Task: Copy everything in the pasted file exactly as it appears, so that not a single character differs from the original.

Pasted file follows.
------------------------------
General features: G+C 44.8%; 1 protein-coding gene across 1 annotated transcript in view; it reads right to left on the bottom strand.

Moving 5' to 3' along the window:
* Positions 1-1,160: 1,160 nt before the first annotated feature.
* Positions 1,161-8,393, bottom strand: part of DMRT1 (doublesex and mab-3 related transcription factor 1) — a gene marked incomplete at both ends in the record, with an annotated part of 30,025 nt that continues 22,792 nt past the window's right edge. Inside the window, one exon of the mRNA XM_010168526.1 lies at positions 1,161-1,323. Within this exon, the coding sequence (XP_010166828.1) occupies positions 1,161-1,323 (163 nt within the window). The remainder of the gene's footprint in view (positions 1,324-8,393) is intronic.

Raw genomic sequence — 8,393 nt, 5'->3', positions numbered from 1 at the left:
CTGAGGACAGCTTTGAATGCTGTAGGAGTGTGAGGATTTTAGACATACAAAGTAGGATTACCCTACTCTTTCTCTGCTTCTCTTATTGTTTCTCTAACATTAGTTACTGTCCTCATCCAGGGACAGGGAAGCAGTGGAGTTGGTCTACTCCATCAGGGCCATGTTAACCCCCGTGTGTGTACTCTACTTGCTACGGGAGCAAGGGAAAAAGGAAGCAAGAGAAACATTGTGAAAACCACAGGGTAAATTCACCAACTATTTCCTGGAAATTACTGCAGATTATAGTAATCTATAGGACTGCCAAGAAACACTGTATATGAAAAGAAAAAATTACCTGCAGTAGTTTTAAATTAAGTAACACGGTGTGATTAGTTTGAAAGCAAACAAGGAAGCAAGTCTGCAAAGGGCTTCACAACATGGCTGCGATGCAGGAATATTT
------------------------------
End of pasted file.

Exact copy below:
General features: G+C 44.8%; 1 protein-coding gene across 1 annotated transcript in view; it reads right to left on the bottom strand.

Moving 5' to 3' along the window:
* Positions 1-1,160: 1,160 nt before the first annotated feature.
* Positions 1,161-8,393, bottom strand: part of DMRT1 (doublesex and mab-3 related transcription factor 1) — a gene marked incomplete at both ends in the record, with an annotated part of 30,025 nt that continues 22,792 nt past the window's right edge. Inside the window, one exon of the mRNA XM_010168526.1 lies at positions 1,161-1,323. Within this exon, the coding sequence (XP_010166828.1) occupies positions 1,161-1,323 (163 nt within the window). The remainder of the gene's footprint in view (positions 1,324-8,393) is intronic.

Raw genomic sequence — 8,393 nt, 5'->3', positions numbered from 1 at the left:
CTGAGGACAGCTTTGAATGCTGTAGGAGTGTGAGGATTTTAGACATACAAAGTAGGATTACCCTACTCTTTCTCTGCTTCTCTTATTGTTTCTCTAACATTAGTTACTGTCCTCATCCAGGGACAGGGAAGCAGTGGAGTTGGTCTACTCCATCAGGGCCATGTTAACCCCCGTGTGTGTACTCTACTTGCTACGGGAGCAAGGGAAAAAGGAAGCAAGAGAAACATTGTGAAAACCACAGGGTAAATTCACCAACTATTTCCTGGAAATTACTGCAGATTATAGTAATCTATAGGACTGCCAAGAAACACTGTATATGAAAAGAAAAAATTACCTGCAGTAGTTTTAAATTAAGTAACACGGTGTGATTAGTTTGAAAGCAAACAAGGAAGCAAGTCTGCAAAGGGCTTCACAACATGGCTGCGATGCAGGAATATTT